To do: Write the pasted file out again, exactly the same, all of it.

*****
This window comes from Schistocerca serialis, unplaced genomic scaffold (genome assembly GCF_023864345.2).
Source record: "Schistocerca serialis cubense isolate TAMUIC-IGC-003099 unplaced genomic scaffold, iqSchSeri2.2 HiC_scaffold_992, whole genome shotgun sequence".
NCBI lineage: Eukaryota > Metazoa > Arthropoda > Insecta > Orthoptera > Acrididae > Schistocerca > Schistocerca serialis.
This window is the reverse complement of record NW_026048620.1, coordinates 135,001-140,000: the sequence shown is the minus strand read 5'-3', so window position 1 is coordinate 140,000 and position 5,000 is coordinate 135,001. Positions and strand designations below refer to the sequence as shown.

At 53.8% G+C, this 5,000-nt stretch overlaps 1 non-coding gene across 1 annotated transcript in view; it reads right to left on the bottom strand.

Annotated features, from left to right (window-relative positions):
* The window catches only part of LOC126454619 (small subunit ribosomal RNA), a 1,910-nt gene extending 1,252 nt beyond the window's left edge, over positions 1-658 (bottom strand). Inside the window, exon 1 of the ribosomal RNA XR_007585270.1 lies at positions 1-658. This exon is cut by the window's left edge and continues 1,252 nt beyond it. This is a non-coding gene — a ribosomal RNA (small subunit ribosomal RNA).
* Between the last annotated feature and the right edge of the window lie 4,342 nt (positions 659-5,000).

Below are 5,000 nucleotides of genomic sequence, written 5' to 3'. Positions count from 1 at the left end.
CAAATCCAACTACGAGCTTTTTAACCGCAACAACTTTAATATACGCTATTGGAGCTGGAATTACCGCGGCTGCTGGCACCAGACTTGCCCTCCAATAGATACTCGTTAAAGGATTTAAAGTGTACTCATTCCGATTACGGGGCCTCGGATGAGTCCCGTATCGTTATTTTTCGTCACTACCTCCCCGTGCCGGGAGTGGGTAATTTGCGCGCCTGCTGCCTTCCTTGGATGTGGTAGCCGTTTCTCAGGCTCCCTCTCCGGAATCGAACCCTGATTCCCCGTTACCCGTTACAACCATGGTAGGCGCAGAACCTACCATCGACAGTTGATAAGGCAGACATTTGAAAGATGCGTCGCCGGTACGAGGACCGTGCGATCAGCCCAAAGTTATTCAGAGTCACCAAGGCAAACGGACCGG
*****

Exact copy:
This window comes from Schistocerca serialis, unplaced genomic scaffold (genome assembly GCF_023864345.2).
Source record: "Schistocerca serialis cubense isolate TAMUIC-IGC-003099 unplaced genomic scaffold, iqSchSeri2.2 HiC_scaffold_992, whole genome shotgun sequence".
NCBI lineage: Eukaryota > Metazoa > Arthropoda > Insecta > Orthoptera > Acrididae > Schistocerca > Schistocerca serialis.
This window is the reverse complement of record NW_026048620.1, coordinates 135,001-140,000: the sequence shown is the minus strand read 5'-3', so window position 1 is coordinate 140,000 and position 5,000 is coordinate 135,001. Positions and strand designations below refer to the sequence as shown.

At 53.8% G+C, this 5,000-nt stretch overlaps 1 non-coding gene across 1 annotated transcript in view; it reads right to left on the bottom strand.

Annotated features, from left to right (window-relative positions):
* The window catches only part of LOC126454619 (small subunit ribosomal RNA), a 1,910-nt gene extending 1,252 nt beyond the window's left edge, over positions 1-658 (bottom strand). Inside the window, exon 1 of the ribosomal RNA XR_007585270.1 lies at positions 1-658. This exon is cut by the window's left edge and continues 1,252 nt beyond it. This is a non-coding gene — a ribosomal RNA (small subunit ribosomal RNA).
* Between the last annotated feature and the right edge of the window lie 4,342 nt (positions 659-5,000).

Below are 5,000 nucleotides of genomic sequence, written 5' to 3'. Positions count from 1 at the left end.
CAAATCCAACTACGAGCTTTTTAACCGCAACAACTTTAATATACGCTATTGGAGCTGGAATTACCGCGGCTGCTGGCACCAGACTTGCCCTCCAATAGATACTCGTTAAAGGATTTAAAGTGTACTCATTCCGATTACGGGGCCTCGGATGAGTCCCGTATCGTTATTTTTCGTCACTACCTCCCCGTGCCGGGAGTGGGTAATTTGCGCGCCTGCTGCCTTCCTTGGATGTGGTAGCCGTTTCTCAGGCTCCCTCTCCGGAATCGAACCCTGATTCCCCGTTACCCGTTACAACCATGGTAGGCGCAGAACCTACCATCGACAGTTGATAAGGCAGACATTTGAAAGATGCGTCGCCGGTACGAGGACCGTGCGATCAGCCCAAAGTTATTCAGAGTCACCAAGGCAAACGGACCGG